Maybe Blakely would’ve been happy in such a role. It’s a career path that would’ve kept a roof over his head and allowed him to pay bills with money left over.
But something gnawed at him.
“When I was on that administrative side of government, I saw the elected decision-makers setting policy,” Blakely says. “I didn’t necessarily always agree with it, even as an intern. It began to resonate with me that someday I might be the one implementing policies I don’t agree with. That’s where I got the idea, ‘Maybe I’ll run for office one day.’”
That day came sooner than Blakely ever expected. People he trusts convinced him to run for Fletcher’s town council in 2019. He was 24 years old when the campaign began.
“Yes, I was young,” Blakely says. “But my education and work experience was relevant. So I ran my first campaign, and I won with like 70 percent of the vote. That’s crazy.”
It was actually 71.7 percent of the vote, and he defeated an incumbent in a town where African-Americans make up 5.3 percent of the residents.
Two years later, incumbent mayor Rod Whiteside – the town’s first Black mayor – decided not to seek reelection and encouraged Blakely to run.
Blakely ran and won, earning 55.2 percent of the vote to defeat Baptist pastor Phillip Luther (44.7 percent) in the 2021 election.
How did he do it? This is a staunchly conservative Republican area of North Carolina, and Blakely is a progressive Democrat.
“I took a page out of Rod Whiteside’s playbook,” Blakely says. “He knocked on doors every single day except for Sundays. I did that same thing in both my campaigns. I also did social media, and meet-and-greets, and talked about issues on a street-level basis. It was grassroots campaigning.”
It worked, in part because the Fletcher races are non-partisan. There is no “D” or “R” next to the candidate’s name on the ballot.
And Blakely talked to people about things that matter to them at the local level.
“When you really get out and talk to people, a lot of times you’ll find when you get beyond partisan politics, we have a lot in common,” Blakely says. “I identify as a progressive, and that’s definitely not how my county identifies. But I got past that by talking to people at ground level. What I found out as a council member and now as a mayor, we do agree on most of the issues at the local level. When you’re talking about parks and roads and public works and property tax rates, most people want the same thing.”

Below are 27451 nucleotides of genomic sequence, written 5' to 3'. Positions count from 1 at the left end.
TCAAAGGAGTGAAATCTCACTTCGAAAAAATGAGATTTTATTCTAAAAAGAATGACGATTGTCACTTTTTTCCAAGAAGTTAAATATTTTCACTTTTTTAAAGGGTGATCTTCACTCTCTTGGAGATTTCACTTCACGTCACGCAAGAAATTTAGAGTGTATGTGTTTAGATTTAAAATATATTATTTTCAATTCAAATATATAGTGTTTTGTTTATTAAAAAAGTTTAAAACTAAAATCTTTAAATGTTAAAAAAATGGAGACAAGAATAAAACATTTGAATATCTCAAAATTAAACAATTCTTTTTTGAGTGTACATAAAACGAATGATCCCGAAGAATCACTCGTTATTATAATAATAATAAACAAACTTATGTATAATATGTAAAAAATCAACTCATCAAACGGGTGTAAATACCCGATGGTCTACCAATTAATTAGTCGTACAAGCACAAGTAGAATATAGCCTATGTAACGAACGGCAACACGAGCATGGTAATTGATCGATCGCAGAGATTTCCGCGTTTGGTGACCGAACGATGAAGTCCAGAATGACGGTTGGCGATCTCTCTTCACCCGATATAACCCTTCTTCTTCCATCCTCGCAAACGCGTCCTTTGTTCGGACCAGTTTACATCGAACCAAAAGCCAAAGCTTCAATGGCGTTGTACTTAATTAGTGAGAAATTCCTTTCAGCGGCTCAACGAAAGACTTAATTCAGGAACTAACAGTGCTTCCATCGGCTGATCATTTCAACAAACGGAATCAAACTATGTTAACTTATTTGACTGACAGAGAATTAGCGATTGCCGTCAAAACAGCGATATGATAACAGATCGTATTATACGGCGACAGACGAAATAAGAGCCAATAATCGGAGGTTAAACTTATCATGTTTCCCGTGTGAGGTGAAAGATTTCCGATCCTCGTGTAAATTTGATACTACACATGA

Blakely pauses a moment and laughs.
“Getting the garbage picked up and recycling matters to everybody, you know?” Blakely says. “Things that are universally understood don’t have a partisan nature to them.”
And now Preston Blakely is the face of Fletcher, a young man in charge of a small town with an $8 million budget to manage. The voters of his hometown put their faith in him.
“I’ve had a short life so far. I know that,” Blakely says. “But I was able to explain my experience and education, and that resonated with people. At this point, I’m really content where I am. I like politics at the local level, because with the decisions we make, you can really see how it makes a difference in folks’ lives. It’s tangible. State and federal governments do things that are more glamorous. But you don’t always see the impact. The decisions I’m making might help my next-door neighbor. And I enjoy that.”
Story by Jeff Mills, University Communications